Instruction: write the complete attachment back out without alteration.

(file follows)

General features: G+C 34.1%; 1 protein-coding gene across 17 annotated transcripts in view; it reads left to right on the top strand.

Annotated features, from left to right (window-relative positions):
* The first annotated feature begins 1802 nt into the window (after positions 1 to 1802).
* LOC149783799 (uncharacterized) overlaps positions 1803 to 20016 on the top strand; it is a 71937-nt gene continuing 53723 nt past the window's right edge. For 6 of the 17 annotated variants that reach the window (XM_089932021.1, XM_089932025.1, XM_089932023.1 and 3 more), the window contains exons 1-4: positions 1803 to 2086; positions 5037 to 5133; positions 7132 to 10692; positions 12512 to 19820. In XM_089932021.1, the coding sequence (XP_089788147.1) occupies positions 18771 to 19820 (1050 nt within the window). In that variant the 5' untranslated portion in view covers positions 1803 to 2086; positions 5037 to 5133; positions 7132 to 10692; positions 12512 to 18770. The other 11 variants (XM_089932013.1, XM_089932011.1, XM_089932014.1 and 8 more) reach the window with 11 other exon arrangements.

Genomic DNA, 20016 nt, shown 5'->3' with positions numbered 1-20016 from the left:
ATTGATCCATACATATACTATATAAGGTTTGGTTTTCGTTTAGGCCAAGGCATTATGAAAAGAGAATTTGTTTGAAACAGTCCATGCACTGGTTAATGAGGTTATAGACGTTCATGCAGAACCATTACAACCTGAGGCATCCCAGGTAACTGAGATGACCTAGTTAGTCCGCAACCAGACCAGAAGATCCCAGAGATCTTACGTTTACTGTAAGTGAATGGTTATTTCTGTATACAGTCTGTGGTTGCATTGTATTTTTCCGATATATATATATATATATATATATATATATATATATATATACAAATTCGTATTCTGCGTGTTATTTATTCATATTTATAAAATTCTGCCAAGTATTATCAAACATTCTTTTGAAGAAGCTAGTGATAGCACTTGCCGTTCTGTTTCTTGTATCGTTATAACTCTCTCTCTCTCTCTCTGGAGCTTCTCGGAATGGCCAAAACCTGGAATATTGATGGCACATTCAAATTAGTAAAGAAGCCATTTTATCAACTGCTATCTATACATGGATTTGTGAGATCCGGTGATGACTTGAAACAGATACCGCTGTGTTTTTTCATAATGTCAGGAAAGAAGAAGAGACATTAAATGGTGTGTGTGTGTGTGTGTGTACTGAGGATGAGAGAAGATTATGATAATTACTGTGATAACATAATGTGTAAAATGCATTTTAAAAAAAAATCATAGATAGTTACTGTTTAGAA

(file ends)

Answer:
General features: G+C 34.1%; 1 protein-coding gene across 17 annotated transcripts in view; it reads left to right on the top strand.

Annotated features, from left to right (window-relative positions):
* The first annotated feature begins 1802 nt into the window (after positions 1 to 1802).
* LOC149783799 (uncharacterized) overlaps positions 1803 to 20016 on the top strand; it is a 71937-nt gene continuing 53723 nt past the window's right edge. For 6 of the 17 annotated variants that reach the window (XM_089932021.1, XM_089932025.1, XM_089932023.1 and 3 more), the window contains exons 1-4: positions 1803 to 2086; positions 5037 to 5133; positions 7132 to 10692; positions 12512 to 19820. In XM_089932021.1, the coding sequence (XP_089788147.1) occupies positions 18771 to 19820 (1050 nt within the window). In that variant the 5' untranslated portion in view covers positions 1803 to 2086; positions 5037 to 5133; positions 7132 to 10692; positions 12512 to 18770. The other 11 variants (XM_089932013.1, XM_089932011.1, XM_089932014.1 and 8 more) reach the window with 11 other exon arrangements.

Genomic DNA, 20016 nt, shown 5'->3' with positions numbered 1-20016 from the left:
ATTGATCCATACATATACTATATAAGGTTTGGTTTTCGTTTAGGCCAAGGCATTATGAAAAGAGAATTTGTTTGAAACAGTCCATGCACTGGTTAATGAGGTTATAGACGTTCATGCAGAACCATTACAACCTGAGGCATCCCAGGTAACTGAGATGACCTAGTTAGTCCGCAACCAGACCAGAAGATCCCAGAGATCTTACGTTTACTGTAAGTGAATGGTTATTTCTGTATACAGTCTGTGGTTGCATTGTATTTTTCCGATATATATATATATATATATATATATATATATATATATATACAAATTCGTATTCTGCGTGTTATTTATTCATATTTATAAAATTCTGCCAAGTATTATCAAACATTCTTTTGAAGAAGCTAGTGATAGCACTTGCCGTTCTGTTTCTTGTATCGTTATAACTCTCTCTCTCTCTCTCTGGAGCTTCTCGGAATGGCCAAAACCTGGAATATTGATGGCACATTCAAATTAGTAAAGAAGCCATTTTATCAACTGCTATCTATACATGGATTTGTGAGATCCGGTGATGACTTGAAACAGATACCGCTGTGTTTTTTCATAATGTCAGGAAAGAAGAAGAGACATTAAATGGTGTGTGTGTGTGTGTGTGTACTGAGGATGAGAGAAGATTATGATAATTACTGTGATAACATAATGTGTAAAATGCATTTTAAAAAAAAATCATAGATAGTTACTGTTTAGAA